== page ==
Considering a simple ANN:

$$x \rightarrow f=(U_{m\times n}x^T)^T \rightarrow g = g(f) \rightarrow h = (V_{p \times m}g^T)^T \rightarrow L = L(h,y) $$

where $x\in\mathbb{R}^n$, $U$ and $V$ are matrices, $g$ is the point-wise sigmoid function, $L$ returns a real number indicating the loss by comparing the output $h$ with target $y$, and finally $\rightarrow$ represents data flow.

To minimize $L$ over $U$ and $V$ using gradient descent, we need to know $\frac{\partial L}{\partial U_{ij}}$ and $\frac{\partial L}{\partial V_{ij}}$, I know two ways to do this:

  1. do the differentiation point wise, and having a hard time figuring out how to vectorize it
  2. flatten $U$ and $V$ into a row vector, and use multivariate calculus (takes a vector, yields a vector) to do the differentiation

For the purpose of tutorial or illustration, the above two methods might be suffice, but say if you really want to implement back-prop by hand in the real world, what math will you use to do the derivative? I mean, is there a branch, or method in meth, that teaches you how to take derivative of vector-valued function of matrices?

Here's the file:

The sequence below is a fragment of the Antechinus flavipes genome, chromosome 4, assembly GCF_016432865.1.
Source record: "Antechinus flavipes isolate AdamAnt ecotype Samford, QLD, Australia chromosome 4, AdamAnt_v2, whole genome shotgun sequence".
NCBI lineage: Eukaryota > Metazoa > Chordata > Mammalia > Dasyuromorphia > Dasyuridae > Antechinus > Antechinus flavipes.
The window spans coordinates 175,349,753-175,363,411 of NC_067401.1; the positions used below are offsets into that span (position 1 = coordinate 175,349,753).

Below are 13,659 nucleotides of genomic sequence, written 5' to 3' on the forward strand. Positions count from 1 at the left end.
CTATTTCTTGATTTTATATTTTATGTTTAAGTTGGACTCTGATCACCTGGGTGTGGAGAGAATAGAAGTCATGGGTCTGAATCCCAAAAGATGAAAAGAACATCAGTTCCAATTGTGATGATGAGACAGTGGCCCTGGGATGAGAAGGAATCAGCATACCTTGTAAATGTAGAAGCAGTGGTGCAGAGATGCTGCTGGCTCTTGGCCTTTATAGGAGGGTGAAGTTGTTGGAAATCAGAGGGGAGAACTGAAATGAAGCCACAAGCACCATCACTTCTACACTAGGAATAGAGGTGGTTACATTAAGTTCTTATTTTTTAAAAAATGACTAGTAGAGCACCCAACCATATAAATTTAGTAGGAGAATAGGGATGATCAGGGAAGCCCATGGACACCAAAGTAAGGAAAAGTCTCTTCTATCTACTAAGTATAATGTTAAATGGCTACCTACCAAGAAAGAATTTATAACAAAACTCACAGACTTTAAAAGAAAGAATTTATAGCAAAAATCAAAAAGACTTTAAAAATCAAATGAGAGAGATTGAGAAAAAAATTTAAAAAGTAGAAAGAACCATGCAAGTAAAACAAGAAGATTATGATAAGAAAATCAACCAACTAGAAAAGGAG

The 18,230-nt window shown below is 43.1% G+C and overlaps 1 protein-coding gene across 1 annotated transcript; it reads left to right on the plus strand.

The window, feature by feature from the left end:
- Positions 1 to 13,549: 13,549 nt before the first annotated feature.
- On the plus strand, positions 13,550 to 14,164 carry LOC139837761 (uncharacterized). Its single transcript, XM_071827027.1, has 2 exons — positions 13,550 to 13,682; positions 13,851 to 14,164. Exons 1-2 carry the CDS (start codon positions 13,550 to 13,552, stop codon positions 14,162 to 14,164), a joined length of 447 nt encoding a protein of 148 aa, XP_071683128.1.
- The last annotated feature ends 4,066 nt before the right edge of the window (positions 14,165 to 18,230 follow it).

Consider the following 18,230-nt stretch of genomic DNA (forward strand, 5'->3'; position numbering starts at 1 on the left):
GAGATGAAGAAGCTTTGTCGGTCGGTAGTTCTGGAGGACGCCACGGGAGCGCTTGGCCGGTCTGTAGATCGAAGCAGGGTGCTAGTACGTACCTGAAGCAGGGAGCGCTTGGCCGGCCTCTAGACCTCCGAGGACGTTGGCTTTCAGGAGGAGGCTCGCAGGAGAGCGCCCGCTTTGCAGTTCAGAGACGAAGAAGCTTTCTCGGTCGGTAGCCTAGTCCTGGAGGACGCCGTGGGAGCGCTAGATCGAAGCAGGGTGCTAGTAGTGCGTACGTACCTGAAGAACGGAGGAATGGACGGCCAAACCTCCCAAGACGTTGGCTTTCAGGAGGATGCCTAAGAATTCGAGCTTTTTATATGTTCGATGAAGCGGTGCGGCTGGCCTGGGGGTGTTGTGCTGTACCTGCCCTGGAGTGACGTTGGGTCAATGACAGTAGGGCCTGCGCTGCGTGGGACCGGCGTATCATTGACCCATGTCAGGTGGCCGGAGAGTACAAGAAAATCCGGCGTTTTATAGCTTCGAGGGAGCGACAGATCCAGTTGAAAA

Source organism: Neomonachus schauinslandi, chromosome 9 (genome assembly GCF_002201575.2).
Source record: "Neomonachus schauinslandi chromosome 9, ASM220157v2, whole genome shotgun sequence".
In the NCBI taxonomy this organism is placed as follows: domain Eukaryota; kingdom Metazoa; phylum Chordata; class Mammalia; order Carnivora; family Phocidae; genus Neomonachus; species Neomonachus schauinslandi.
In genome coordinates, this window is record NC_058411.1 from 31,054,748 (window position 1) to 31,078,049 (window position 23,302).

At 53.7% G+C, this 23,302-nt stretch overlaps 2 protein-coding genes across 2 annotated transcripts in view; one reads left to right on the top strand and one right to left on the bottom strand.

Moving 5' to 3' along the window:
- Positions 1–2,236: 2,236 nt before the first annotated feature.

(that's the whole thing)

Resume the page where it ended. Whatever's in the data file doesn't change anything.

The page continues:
• $\begingroup$ You can use the delta rule. Lots of material on this. $\endgroup$ – Himanshu Rai Sep 21 '17 at 11:50

There is Matrix Calculus, (and I would recommend the very useful Matrix Cookbook as a bookmark to keep), but for the most part, when it comes to derivatives, it just boils down to pointwise differentiation and keeping your dimensionalities in check.

You might also want to look up Autodifferentiation. This is sort of a generalisation of the Chain Rule, such that it's possible to decompose any composite function, i.e. $a(x) = f(g(x))$, and calculate the gradient of the loss with respect to $g$ as a function of the gradient of the loss with respect to $f$.

This means that for every operation in your neural network, you can give it the gradient of the operation that "consumes" it, and it'll calculate its own gradient and propagate the error backwards (hence back-propagation)


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